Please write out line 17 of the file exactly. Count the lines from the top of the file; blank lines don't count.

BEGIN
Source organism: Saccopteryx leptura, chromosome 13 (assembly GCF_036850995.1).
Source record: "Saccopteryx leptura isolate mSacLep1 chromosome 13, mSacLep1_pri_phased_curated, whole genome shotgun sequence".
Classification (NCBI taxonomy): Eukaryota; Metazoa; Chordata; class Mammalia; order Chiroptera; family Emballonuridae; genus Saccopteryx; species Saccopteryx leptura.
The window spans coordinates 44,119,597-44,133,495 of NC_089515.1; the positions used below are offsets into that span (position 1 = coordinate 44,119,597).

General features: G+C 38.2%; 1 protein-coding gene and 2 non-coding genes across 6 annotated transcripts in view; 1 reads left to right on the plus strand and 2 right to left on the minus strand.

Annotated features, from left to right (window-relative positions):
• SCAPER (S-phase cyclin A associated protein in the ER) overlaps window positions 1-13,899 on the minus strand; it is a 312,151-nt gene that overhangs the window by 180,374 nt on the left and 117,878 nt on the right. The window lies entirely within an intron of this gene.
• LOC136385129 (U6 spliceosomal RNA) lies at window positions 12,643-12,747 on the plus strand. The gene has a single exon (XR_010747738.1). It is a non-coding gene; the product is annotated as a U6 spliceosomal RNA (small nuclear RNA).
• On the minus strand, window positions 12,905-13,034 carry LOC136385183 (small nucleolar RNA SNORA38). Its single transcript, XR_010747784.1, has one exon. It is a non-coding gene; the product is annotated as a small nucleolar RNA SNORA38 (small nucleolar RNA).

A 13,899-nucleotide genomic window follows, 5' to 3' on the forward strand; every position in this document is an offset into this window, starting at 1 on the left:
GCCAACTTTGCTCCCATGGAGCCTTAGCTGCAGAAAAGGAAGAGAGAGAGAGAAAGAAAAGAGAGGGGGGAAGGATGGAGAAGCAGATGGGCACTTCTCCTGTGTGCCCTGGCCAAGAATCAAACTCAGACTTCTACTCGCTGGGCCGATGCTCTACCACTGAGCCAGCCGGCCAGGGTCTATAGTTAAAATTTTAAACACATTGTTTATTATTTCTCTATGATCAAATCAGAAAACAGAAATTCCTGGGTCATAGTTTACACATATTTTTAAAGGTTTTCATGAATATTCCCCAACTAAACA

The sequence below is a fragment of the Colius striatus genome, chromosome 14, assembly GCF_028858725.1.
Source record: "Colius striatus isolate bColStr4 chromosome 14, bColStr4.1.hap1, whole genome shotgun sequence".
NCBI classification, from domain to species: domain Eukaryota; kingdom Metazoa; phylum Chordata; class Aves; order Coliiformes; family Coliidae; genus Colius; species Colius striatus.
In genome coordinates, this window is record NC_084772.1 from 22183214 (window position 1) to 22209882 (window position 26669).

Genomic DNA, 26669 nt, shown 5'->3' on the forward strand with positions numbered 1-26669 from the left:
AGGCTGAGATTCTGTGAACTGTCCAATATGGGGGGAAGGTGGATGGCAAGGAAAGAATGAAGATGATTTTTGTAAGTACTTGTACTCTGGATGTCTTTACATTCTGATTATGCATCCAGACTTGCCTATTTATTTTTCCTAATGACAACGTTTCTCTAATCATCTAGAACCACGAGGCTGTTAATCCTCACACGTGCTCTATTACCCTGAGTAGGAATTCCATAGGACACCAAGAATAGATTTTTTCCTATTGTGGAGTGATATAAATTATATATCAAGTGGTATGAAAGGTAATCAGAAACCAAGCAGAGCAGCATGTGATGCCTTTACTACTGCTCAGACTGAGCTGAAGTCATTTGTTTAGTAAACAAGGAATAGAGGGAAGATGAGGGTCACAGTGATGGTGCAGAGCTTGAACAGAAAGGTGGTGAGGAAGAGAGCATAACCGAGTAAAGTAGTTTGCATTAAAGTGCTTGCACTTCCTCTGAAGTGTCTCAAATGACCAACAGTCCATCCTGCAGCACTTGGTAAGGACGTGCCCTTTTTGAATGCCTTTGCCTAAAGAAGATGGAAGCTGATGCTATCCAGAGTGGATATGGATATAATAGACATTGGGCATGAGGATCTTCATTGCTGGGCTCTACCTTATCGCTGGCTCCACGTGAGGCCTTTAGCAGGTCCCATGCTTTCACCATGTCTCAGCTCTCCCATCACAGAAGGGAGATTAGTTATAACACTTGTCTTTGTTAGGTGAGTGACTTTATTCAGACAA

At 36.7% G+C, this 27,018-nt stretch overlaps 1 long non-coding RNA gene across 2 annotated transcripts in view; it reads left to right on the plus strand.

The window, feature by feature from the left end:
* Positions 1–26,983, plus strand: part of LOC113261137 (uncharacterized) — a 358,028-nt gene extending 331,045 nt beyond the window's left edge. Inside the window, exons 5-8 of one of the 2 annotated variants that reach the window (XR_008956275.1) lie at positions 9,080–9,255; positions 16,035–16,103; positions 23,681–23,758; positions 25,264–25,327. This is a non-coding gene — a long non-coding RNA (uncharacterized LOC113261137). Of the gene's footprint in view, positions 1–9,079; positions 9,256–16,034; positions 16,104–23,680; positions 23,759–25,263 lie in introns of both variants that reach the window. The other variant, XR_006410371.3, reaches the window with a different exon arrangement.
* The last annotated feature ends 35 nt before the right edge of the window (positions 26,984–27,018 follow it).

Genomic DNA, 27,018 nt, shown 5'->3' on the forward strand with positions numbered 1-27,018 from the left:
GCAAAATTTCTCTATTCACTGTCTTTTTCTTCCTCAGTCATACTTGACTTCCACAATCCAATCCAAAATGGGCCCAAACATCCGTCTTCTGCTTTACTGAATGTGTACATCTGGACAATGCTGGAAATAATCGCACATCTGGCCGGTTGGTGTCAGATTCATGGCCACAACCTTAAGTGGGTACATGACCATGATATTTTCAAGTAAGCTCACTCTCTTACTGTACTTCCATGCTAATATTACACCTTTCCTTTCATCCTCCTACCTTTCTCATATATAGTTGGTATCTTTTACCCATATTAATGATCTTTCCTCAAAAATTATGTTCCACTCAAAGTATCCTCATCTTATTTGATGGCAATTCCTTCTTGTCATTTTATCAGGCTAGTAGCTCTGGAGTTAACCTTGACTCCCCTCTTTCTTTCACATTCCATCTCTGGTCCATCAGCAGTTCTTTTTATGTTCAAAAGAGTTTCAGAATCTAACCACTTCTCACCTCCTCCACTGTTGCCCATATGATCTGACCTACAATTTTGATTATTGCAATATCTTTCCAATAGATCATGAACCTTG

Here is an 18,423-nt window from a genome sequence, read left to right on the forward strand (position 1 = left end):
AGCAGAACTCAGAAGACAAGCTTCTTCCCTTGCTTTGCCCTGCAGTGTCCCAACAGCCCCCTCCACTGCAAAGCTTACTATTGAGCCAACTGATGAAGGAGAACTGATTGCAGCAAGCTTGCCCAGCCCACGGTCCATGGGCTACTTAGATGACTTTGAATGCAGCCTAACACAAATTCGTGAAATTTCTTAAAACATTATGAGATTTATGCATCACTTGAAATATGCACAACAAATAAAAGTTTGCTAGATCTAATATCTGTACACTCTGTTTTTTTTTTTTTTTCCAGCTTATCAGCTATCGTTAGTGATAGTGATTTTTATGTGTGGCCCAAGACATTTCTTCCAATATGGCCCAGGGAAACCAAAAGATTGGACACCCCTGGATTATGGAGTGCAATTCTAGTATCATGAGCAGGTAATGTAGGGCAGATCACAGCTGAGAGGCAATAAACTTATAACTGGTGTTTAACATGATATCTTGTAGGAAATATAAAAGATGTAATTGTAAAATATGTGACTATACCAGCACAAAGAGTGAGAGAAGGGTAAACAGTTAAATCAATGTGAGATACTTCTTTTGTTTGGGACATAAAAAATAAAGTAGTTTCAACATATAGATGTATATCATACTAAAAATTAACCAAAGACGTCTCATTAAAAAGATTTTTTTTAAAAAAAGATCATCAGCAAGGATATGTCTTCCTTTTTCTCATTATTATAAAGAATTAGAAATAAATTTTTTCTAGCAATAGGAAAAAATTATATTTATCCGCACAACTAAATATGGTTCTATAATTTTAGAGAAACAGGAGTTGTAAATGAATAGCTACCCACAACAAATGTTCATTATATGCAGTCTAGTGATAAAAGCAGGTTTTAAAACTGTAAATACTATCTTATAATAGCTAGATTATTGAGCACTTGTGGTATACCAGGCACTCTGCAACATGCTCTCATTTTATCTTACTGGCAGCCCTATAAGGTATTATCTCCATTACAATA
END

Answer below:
AGGCTGAGATTCTGTGAACTGTCCAATATGGGGGGAAGGTGGATGGCAAGGAAAGAATGAAGATGATTTTTGTAAGTACTTGTACTCTGGATGTCTTTACATTCTGATTATGCATCCAGACTTGCCTATTTATTTTTCCTAATGACAACGTTTCTCTAATCATCTAGAACCACGAGGCTGTTAATCCTCACACGTGCTCTATTACCCTGAGTAGGAATTCCATAGGACACCAAGAATAGATTTTTTCCTATTGTGGAGTGATATAAATTATATATCAAGTGGTATGAAAGGTAATCAGAAACCAAGCAGAGCAGCATGTGATGCCTTTACTACTGCTCAGACTGAGCTGAAGTCATTTGTTTAGTAAACAAGGAATAGAGGGAAGATGAGGGTCACAGTGATGGTGCAGAGCTTGAACAGAAAGGTGGTGAGGAAGAGAGCATAACCGAGTAAAGTAGTTTGCATTAAAGTGCTTGCACTTCCTCTGAAGTGTCTCAAATGACCAACAGTCCATCCTGCAGCACTTGGTAAGGACGTGCCCTTTTTGAATGCCTTTGCCTAAAGAAGATGGAAGCTGATGCTATCCAGAGTGGATATGGATATAATAGACATTGGGCATGAGGATCTTCATTGCTGGGCTCTACCTTATCGCTGGCTCCACGTGAGGCCTTTAGCAGGTCCCATGCTTTCACCATGTCTCAGCTCTCCCATCACAGAAGGGAGATTAGTTATAACACTTGTCTTTGTTAGGTGAGTGACTTTATTCAGACAA